I suppose if one is called by another name often enough, one will eventually grow to answer to that new name. But when it comes to names of power, a subject with deep esoteric roots in both Judaism and Paganism (so by extension Christianity), it seems crucial to me to get the name of Messiah correct. If I understand Ralph is at the right hand of G-d, can miracles be wrought in the name of Ralph? The name "Jesus" is a linguistic extension of a Pagan God (Zeus), is the power to work miracles in that name derived from Pagan sources? Are Christians working miracles by and with anti-Christian power sources?
 

juantoo3

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Kindest Regards, Prober!
[FONT=Arial, Helvetica, sans-serif]"He that hath an ear, let him hear what the Spirit saith unto the churches; To him that overcometh will I give to eat of the hidden manna, and will give him a white stone, and in the stone a new name written, which no man knoweth saving he that receiveth it." Rev 2:17

[/FONT][FONT=Arial, Helvetica, sans-serif]"Him that overcometh will I make a pillar in the temple of my God, and he shall go no more out: and I will write upon him the name of my God, and the name of the city of my God, which is new Jerusalem, which cometh down out of heaven from my God: and I will write upon him my new name." Rev 3:12[/FONT]
Ah yes...but must one of necessity be Christian, and Christian only, to overcome? I have long thought not...
 

Thomas

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If we read the Old Testament the Name of God has many forms, and the most common, JHWH, was revealed to Moses – its appearance in Scripture prior to this time is a redaction of the sacred scribes ... it was a name unknown to Abraham, Isaac and Jacob.

Elhoim is plural, and non-personal;
El Shaddai has a disputed origin, one being 'God of the mountain';
Abraham referred to the God he followed by a Canaanite name, and dedicated shrines to the deity in that name;
The prefix El is not purely Hebraic, it means 'God' in Hebrew and it means the same in a number of other languages of the region.

Jehovah is a conflation of consonants of JHWH and the Hebrew vowel points of the word Adonai (Lord) which was used in its place, so has no proper Scriptural heritage, but is largely accepted these days.

And we have "Abba"

+++

Then, of course, the question of when you say God, do you mean the same thing as when I say God? Do we address the same Deity?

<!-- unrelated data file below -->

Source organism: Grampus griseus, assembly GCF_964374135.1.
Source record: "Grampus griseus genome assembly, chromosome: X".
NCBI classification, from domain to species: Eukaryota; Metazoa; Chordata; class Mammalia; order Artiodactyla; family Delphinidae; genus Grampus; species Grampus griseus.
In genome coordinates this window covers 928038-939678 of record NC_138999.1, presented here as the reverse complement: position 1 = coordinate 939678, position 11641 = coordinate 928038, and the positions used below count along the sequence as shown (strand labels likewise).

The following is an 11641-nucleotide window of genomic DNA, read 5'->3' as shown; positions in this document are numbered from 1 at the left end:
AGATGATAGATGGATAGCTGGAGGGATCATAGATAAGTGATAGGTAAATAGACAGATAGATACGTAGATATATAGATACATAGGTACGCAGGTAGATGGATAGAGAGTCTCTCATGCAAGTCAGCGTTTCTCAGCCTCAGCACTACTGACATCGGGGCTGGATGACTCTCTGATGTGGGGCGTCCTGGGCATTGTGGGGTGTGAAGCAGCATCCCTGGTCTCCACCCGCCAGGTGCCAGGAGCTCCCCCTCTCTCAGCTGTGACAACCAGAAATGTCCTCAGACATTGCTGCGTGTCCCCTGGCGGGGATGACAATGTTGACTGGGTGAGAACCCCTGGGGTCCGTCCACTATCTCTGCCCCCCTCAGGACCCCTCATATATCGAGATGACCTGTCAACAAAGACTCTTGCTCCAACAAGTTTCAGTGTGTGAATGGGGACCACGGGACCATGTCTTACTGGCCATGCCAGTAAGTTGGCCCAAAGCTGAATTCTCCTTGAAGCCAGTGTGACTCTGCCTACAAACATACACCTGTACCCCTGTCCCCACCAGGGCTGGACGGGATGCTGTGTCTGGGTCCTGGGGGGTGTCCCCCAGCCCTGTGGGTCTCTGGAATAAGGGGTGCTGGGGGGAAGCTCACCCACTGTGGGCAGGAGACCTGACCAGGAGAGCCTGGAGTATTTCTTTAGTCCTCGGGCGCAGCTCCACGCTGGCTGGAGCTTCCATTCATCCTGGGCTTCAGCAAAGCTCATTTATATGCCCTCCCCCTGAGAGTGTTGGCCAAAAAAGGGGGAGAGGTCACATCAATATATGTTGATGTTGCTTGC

+++

There are strong esoteric teachings on the invocation of the Divine Name, common to every tradition, and in none is this aspect treated lightly. To say a name is to invoke the presence of that which is named ...

+++

And if we get into the Quantum of things ...

Just some thoughts.

Thomas




So we have a two-way converse, names that God reveals to man, and names by which man 'knows' God – the latter cannot equal the former, but if the name is acceptable to God, then the difference is effectively immaterial.

In the New Testament Jesus tells his nascent church that whatever they 'bind on earth shall be bound in heaven' (Matt 16:19) and this can refer to a Divine Name of human origin.

Thus Kyrios and Christos become Divine Names attached to the Father and the Son.

Then, traditionally, we have the litanies which form part of the liturgical celebrations...

+++
 

juantoo3

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Kindest Regards, wil!

I am glad I posted here, I expect some interesting answers.
In his name. In Jesus name we pray, I've heard it said if you don't add it to a prayer it is like having bread without butter. But as mentioned here and elsewhere prayer works, and it doesn't appear to matter what denomination or religion....and even for atheists, agnostics who think postively and use affirmations...oh my...
Am I to understand this as power of / in intent? I have long been curious about the superstitious aspects of Christianity...the Bible as a book or cross / crucifix warding off vampires and such. A great deal of superstition in my view is repetition, which might account for the "adding to a prayer" bit.

So it is my understanding that when it was written, that collection, compendium we call the bible...names were of different import than today. Your name indicated who and what you were, your temperment, and what others thought about you. We see Abram and Sarai and many others getting name changes in their life. Jewish tradition doesn't name the child till after the parents ascertain the traits that child expresses. In the old testament we see them naming wells, mountains, towns...based on spiritual feelings that were occuring.
While names may have had a different import long ago versus today (which in my view is a wholly cultural phenomenon, there are cultures still in which names carry great weight), we are speaking of supplanting the name of the Christian Messiah with that of a Greek Hero-god. Abram became Abraham, Sarai became Sarah; these are understandable linguistic mutations / evolutions. We are talking of a quantum change from Yashua to Jesus, and the deliberateness in which it was carried out. Why would the *earthly* powers that be contrive such a matter?

In Jesus name is thought to be in his nature, in his way. Walk like an Eqyptian...oops sorry. If we read it in Jesus' way we pray, or pray in Jesus' nature. Pray as if, pray with knowing, not beseeching...